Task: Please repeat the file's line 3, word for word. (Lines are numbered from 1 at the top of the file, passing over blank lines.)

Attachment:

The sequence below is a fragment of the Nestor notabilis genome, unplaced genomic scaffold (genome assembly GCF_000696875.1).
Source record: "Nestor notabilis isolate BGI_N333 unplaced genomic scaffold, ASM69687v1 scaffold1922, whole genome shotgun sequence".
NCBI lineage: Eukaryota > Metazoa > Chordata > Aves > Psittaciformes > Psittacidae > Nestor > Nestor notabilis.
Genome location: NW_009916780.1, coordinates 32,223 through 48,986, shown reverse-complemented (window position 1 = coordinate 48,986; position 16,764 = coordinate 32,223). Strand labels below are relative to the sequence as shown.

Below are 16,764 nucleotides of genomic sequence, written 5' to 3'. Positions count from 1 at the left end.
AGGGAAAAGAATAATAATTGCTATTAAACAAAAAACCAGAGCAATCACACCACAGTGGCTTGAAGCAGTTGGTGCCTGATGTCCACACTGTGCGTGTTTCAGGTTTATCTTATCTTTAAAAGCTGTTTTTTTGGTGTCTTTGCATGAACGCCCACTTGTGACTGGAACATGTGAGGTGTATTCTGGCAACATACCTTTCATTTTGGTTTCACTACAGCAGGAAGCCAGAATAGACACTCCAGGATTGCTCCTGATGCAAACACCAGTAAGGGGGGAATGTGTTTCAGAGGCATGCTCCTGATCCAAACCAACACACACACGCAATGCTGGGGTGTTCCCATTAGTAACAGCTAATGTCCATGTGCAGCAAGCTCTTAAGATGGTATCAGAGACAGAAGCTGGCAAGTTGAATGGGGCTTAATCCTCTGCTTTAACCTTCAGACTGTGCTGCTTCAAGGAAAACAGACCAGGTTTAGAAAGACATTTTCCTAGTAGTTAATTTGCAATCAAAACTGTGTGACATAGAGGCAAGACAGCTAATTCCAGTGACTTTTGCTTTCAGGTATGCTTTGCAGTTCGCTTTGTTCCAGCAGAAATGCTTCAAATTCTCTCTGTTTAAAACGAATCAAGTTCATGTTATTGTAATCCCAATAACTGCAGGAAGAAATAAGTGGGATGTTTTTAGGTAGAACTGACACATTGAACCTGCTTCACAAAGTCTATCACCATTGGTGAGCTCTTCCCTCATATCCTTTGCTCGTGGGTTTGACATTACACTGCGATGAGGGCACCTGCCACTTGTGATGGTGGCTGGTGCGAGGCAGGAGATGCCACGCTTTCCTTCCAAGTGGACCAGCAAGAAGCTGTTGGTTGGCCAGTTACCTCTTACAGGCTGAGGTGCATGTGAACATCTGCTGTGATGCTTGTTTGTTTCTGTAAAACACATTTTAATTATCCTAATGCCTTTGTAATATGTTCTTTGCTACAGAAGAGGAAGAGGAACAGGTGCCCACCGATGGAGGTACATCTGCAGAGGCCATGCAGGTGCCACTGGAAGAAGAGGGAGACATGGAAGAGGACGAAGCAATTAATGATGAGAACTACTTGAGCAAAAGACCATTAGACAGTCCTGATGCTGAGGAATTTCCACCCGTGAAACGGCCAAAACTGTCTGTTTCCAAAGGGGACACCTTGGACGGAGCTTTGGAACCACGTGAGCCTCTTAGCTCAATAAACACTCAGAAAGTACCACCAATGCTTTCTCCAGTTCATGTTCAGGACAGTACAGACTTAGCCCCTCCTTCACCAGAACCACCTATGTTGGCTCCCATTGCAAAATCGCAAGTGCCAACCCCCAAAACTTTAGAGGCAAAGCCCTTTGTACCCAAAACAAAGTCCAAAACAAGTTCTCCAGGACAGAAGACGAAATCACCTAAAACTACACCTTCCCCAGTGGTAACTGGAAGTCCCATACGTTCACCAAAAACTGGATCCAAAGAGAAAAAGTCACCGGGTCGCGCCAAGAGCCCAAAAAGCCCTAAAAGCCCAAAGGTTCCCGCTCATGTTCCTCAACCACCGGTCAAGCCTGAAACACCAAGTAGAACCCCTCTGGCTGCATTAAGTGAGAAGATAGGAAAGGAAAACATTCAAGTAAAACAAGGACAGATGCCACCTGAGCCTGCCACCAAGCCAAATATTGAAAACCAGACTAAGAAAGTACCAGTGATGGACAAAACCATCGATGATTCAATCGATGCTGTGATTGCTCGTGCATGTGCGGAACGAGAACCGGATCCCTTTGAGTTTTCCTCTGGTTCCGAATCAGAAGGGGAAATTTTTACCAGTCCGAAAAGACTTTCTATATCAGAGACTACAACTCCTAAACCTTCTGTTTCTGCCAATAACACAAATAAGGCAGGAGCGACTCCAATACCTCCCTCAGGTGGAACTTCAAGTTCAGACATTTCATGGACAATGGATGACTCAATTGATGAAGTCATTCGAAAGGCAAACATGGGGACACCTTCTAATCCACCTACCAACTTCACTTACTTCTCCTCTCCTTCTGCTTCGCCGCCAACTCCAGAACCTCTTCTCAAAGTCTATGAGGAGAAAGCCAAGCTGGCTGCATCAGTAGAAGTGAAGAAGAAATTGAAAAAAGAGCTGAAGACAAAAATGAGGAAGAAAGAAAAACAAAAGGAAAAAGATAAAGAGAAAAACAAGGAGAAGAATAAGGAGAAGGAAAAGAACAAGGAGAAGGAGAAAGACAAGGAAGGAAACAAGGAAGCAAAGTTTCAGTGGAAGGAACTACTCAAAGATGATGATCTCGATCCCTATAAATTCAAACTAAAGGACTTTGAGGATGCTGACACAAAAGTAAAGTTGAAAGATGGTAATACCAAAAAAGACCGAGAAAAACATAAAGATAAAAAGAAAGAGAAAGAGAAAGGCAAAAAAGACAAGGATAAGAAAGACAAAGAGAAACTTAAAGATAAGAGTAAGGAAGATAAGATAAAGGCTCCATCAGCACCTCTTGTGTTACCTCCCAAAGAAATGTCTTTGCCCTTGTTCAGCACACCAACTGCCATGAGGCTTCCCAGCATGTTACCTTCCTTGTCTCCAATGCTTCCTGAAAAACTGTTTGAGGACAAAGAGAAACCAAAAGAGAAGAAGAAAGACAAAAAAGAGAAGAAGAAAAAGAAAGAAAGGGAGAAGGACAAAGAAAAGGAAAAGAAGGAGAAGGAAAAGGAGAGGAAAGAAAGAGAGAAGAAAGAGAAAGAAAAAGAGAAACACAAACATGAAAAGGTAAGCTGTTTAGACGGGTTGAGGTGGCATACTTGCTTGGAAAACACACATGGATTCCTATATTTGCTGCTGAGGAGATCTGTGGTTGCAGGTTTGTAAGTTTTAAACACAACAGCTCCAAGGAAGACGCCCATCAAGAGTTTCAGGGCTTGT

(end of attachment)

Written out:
NCBI lineage: Eukaryota > Metazoa > Chordata > Aves > Psittaciformes > Psittacidae > Nestor > Nestor notabilis.